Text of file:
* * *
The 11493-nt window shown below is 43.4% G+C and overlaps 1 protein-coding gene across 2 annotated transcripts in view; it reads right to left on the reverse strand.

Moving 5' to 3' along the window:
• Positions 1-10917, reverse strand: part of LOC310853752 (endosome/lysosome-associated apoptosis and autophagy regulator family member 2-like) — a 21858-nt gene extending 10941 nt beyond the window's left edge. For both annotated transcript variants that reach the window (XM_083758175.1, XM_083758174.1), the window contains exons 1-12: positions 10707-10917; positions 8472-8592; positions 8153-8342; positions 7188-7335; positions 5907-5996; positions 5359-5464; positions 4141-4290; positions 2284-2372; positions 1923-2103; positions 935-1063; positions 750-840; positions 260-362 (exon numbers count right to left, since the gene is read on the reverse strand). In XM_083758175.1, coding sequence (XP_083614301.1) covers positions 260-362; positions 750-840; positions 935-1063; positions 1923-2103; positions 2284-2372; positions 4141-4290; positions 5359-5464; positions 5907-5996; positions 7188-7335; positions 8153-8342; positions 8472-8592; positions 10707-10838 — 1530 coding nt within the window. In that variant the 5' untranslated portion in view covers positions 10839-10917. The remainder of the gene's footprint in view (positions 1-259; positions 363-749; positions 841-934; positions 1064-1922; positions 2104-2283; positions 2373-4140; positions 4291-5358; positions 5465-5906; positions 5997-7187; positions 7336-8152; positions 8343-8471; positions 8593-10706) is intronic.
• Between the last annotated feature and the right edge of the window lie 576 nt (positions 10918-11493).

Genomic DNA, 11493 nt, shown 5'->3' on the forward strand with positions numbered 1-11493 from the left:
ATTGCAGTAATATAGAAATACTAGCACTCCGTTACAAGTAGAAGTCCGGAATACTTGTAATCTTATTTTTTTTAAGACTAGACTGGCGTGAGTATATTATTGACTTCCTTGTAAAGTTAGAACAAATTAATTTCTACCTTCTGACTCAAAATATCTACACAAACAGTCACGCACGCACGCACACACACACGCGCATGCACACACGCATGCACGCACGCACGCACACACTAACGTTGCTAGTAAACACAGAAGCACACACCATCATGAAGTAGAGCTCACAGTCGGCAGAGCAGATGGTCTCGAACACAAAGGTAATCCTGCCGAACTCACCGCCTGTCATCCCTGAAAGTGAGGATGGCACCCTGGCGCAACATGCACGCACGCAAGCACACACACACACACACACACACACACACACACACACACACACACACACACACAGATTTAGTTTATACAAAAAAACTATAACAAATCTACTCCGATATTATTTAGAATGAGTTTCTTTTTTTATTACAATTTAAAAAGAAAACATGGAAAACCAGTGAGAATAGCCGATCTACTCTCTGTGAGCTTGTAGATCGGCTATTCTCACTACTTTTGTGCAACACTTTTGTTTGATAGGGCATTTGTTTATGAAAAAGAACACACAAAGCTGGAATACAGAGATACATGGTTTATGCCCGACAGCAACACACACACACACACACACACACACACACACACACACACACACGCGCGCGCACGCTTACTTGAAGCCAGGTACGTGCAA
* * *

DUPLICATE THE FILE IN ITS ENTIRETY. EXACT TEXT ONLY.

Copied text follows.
The 11493-nt window shown below is 43.4% G+C and overlaps 1 protein-coding gene across 2 annotated transcripts in view; it reads right to left on the reverse strand.

Moving 5' to 3' along the window:
• Positions 1-10917, reverse strand: part of LOC310853752 (endosome/lysosome-associated apoptosis and autophagy regulator family member 2-like) — a 21858-nt gene extending 10941 nt beyond the window's left edge. For both annotated transcript variants that reach the window (XM_083758175.1, XM_083758174.1), the window contains exons 1-12: positions 10707-10917; positions 8472-8592; positions 8153-8342; positions 7188-7335; positions 5907-5996; positions 5359-5464; positions 4141-4290; positions 2284-2372; positions 1923-2103; positions 935-1063; positions 750-840; positions 260-362 (exon numbers count right to left, since the gene is read on the reverse strand). In XM_083758175.1, coding sequence (XP_083614301.1) covers positions 260-362; positions 750-840; positions 935-1063; positions 1923-2103; positions 2284-2372; positions 4141-4290; positions 5359-5464; positions 5907-5996; positions 7188-7335; positions 8153-8342; positions 8472-8592; positions 10707-10838 — 1530 coding nt within the window. In that variant the 5' untranslated portion in view covers positions 10839-10917. The remainder of the gene's footprint in view (positions 1-259; positions 363-749; positions 841-934; positions 1064-1922; positions 2104-2283; positions 2373-4140; positions 4291-5358; positions 5465-5906; positions 5997-7187; positions 7336-8152; positions 8343-8471; positions 8593-10706) is intronic.
• Between the last annotated feature and the right edge of the window lie 576 nt (positions 10918-11493).

Genomic DNA, 11493 nt, shown 5'->3' on the forward strand with positions numbered 1-11493 from the left:
ATTGCAGTAATATAGAAATACTAGCACTCCGTTACAAGTAGAAGTCCGGAATACTTGTAATCTTATTTTTTTTAAGACTAGACTGGCGTGAGTATATTATTGACTTCCTTGTAAAGTTAGAACAAATTAATTTCTACCTTCTGACTCAAAATATCTACACAAACAGTCACGCACGCACGCACACACACACGCGCATGCACACACGCATGCACGCACGCACGCACACACTAACGTTGCTAGTAAACACAGAAGCACACACCATCATGAAGTAGAGCTCACAGTCGGCAGAGCAGATGGTCTCGAACACAAAGGTAATCCTGCCGAACTCACCGCCTGTCATCCCTGAAAGTGAGGATGGCACCCTGGCGCAACATGCACGCACGCAAGCACACACACACACACACACACACACACACACACACACACACACACACACACACAGATTTAGTTTATACAAAAAAACTATAACAAATCTACTCCGATATTATTTAGAATGAGTTTCTTTTTTTATTACAATTTAAAAAGAAAACATGGAAAACCAGTGAGAATAGCCGATCTACTCTCTGTGAGCTTGTAGATCGGCTATTCTCACTACTTTTGTGCAACACTTTTGTTTGATAGGGCATTTGTTTATGAAAAAGAACACACAAAGCTGGAATACAGAGATACATGGTTTATGCCCGACAGCAACACACACACACACACACACACACACACACACACACACACACACGCGCGCGCACGCTTACTTGAAGCCAGGTACGTGCAA